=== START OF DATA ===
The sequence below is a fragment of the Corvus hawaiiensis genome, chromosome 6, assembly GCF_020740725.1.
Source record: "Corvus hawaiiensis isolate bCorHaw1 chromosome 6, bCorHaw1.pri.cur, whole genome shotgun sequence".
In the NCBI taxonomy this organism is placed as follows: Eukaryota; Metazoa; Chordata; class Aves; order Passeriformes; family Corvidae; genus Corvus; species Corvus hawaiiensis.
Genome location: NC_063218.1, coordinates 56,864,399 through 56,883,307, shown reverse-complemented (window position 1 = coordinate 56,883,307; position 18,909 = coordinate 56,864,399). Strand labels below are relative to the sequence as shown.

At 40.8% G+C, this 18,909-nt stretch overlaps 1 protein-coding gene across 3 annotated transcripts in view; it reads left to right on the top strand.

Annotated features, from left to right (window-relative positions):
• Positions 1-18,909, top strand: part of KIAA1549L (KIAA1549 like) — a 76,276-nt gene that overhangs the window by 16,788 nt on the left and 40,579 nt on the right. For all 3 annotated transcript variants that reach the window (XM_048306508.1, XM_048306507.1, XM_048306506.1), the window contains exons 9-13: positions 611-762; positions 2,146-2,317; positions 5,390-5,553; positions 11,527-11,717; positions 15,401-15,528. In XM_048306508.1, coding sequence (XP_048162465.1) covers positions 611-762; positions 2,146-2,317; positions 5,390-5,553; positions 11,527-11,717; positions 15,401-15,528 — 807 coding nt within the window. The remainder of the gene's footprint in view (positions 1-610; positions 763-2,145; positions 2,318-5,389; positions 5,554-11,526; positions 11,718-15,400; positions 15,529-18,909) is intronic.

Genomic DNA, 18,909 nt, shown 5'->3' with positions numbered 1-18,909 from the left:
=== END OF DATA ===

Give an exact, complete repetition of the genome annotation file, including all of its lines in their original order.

The sequence below is a fragment of the Corvus hawaiiensis genome, chromosome 6, assembly GCF_020740725.1.
Source record: "Corvus hawaiiensis isolate bCorHaw1 chromosome 6, bCorHaw1.pri.cur, whole genome shotgun sequence".
In the NCBI taxonomy this organism is placed as follows: Eukaryota; Metazoa; Chordata; class Aves; order Passeriformes; family Corvidae; genus Corvus; species Corvus hawaiiensis.
Genome location: NC_063218.1, coordinates 56,864,399 through 56,883,307, shown reverse-complemented (window position 1 = coordinate 56,883,307; position 18,909 = coordinate 56,864,399). Strand labels below are relative to the sequence as shown.

At 40.8% G+C, this 18,909-nt stretch overlaps 1 protein-coding gene across 3 annotated transcripts in view; it reads left to right on the top strand.

Annotated features, from left to right (window-relative positions):
• Positions 1-18,909, top strand: part of KIAA1549L (KIAA1549 like) — a 76,276-nt gene that overhangs the window by 16,788 nt on the left and 40,579 nt on the right. For all 3 annotated transcript variants that reach the window (XM_048306508.1, XM_048306507.1, XM_048306506.1), the window contains exons 9-13: positions 611-762; positions 2,146-2,317; positions 5,390-5,553; positions 11,527-11,717; positions 15,401-15,528. In XM_048306508.1, coding sequence (XP_048162465.1) covers positions 611-762; positions 2,146-2,317; positions 5,390-5,553; positions 11,527-11,717; positions 15,401-15,528 — 807 coding nt within the window. The remainder of the gene's footprint in view (positions 1-610; positions 763-2,145; positions 2,318-5,389; positions 5,554-11,526; positions 11,718-15,400; positions 15,529-18,909) is intronic.

Genomic DNA, 18,909 nt, shown 5'->3' with positions numbered 1-18,909 from the left: